Even the one ostensibly bad piece of news—a rise in the unemployment rate—had a silver lining. Unemployment rose from 4.9% to 5.0% in March because more people returned to the labor force, a sign of confidence in the labor market.
The devil was in the details—inconvenient details found only in the Household Employment Survey. March’s employment gain, 246,000 per the Household Survey, was even greater the Payroll Survey figure, the job gains went entirely to foreign-born workers a.k.a. legal and illegal immigrants
In March 2016:
Manufacturing was the biggest loser in March, shedding 29,000 jobs. NAFTA and other trade agreements—deals that Trump has pledged to rescind—are unquestionably a major reason.
American workers have lost ground to their immigrant competitors throughout the Obama years. We highlight this trend in our New VDARE.com American Worker Displacement Index (NVDAWDI) graphic:
Native-born American employment growth is represented by the black line, immigrant employment growth is in pink, and NVAWDI—the ratio of immigrant to native-born job growth—is in yellow. The index starts at 100.0 in January 2009 for both immigrants and native-born Americans, and tracks their employment growth since then.
From January 2009 through March 2016:
The foreign-born share of total U.S. employment has risen steadily, albeit erratically, throughout the Obama years:
In February 2009, President Obama’s first full month in office, 14.972% of all persons working in the U.S. were foreign-born. In March 2016 the foreign-born share was a record 17.077%.
That was up from February’s 16.920%, and also above the 16.891% recorded in March 2015. (Since employment data by nativity is not seasonally adjusted, comparisons with the same month last year may be more indicative of the real trend.)
Obama has been President for 87 months. But in none of those months have immigrants held a larger share of jobs than they did last month.
March’s immigrant employment share was a full 2.105 percentage points above the level recorded at the start of Mr. Obama’s administration. With total employment now at 151.3 million, each percentage point translates to 1.51 million workers. Implication: Obama-era immigration may have pushed as many as 3.18 million (1.51 million times 2.105) native-born Americans onto the unemployment rolls.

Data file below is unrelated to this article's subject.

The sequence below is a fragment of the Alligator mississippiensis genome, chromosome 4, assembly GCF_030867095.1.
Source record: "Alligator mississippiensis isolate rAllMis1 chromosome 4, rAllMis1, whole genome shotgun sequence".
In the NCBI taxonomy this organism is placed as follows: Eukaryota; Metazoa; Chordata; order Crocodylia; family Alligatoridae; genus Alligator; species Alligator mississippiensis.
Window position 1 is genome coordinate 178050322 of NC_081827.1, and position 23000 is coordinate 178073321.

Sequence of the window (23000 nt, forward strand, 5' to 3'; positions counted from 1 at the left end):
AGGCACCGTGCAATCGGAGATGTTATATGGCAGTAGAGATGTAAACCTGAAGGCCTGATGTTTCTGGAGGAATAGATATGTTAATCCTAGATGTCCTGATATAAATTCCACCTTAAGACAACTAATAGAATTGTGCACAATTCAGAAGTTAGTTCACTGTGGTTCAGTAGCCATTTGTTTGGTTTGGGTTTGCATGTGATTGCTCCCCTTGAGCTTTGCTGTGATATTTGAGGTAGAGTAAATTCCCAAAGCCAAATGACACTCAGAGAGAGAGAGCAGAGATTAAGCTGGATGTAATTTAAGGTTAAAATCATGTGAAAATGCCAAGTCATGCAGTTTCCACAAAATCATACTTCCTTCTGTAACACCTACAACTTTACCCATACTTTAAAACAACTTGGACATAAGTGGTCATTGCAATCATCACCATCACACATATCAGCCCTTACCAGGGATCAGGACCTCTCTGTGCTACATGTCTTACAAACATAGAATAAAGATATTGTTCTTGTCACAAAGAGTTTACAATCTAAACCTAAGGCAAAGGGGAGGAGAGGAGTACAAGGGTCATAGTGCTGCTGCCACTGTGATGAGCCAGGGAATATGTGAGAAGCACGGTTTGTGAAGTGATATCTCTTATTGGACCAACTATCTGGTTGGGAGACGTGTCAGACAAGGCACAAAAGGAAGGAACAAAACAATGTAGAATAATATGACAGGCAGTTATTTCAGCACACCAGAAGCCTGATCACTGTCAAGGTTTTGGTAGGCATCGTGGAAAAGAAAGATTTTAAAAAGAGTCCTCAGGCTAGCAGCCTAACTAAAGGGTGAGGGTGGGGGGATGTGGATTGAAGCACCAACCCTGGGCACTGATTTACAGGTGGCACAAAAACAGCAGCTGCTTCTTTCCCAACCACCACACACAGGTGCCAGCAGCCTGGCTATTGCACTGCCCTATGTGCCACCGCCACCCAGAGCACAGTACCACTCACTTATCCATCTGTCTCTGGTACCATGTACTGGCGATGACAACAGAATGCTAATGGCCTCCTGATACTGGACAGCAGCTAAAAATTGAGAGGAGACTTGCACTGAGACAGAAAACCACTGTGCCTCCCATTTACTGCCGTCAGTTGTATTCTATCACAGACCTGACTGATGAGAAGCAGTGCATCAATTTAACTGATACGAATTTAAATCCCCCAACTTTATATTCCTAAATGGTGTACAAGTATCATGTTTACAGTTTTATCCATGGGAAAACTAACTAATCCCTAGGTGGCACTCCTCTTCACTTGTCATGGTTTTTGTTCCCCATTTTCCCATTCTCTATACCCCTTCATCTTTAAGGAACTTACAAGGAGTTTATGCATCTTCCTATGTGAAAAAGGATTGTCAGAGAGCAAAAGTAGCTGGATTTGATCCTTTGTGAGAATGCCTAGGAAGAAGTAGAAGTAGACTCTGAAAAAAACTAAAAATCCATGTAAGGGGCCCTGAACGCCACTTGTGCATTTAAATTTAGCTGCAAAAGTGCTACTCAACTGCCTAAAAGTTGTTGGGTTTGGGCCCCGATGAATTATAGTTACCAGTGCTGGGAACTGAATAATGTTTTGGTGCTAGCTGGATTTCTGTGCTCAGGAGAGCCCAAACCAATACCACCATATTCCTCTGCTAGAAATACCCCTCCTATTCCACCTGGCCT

A detailed snapshot of American worker displacement over the past year is seen in the “Employment Status of the civilian population by nativity” table published in the monthly BLS report:
|Employment Status by Nativity, March 2015-March 2016|
|(numbers in 1000s; not seasonally adjusted)|
|Foreign born, 16 years and older|
|Civilian labor force||26,328||27,029||701||2.7%|
|Participation rate (%)||65.5%||65.7%||0.2%||0.3%|
|Unemployment rate (%)||5.3%||4.8%||-0.5%||-9.4%|
|Not in labor force||13,870||14,119||249||1.8%|
|Native born, 16 years and older|
|Civilian labor force||129,990||131,825||1,835||1.4%|
|Participation rate (%)||61.9%||62.3%||0.4%||0.6%|
|Unemployment rate (%)||5.6%||5.2%||-0.4%||-7.1%|
|Not in labor force||79,892||79,795||-97||-0.1%|
|Source: BLS, The Employment Situation - March 2016, Table A-7, April 1, 2016.|
From March 2015 to March 2016:
Perhaps more important: the number of working-age immigrants rose by an estimated 950,000 since March 2015. That figure is close to the annual legal immigrant influx of all ages—possibly signaling renewed illegal alien penetration of the labor force, something I have been warning about for a year.
America’s post-1965 immigration disaster may be intensifying.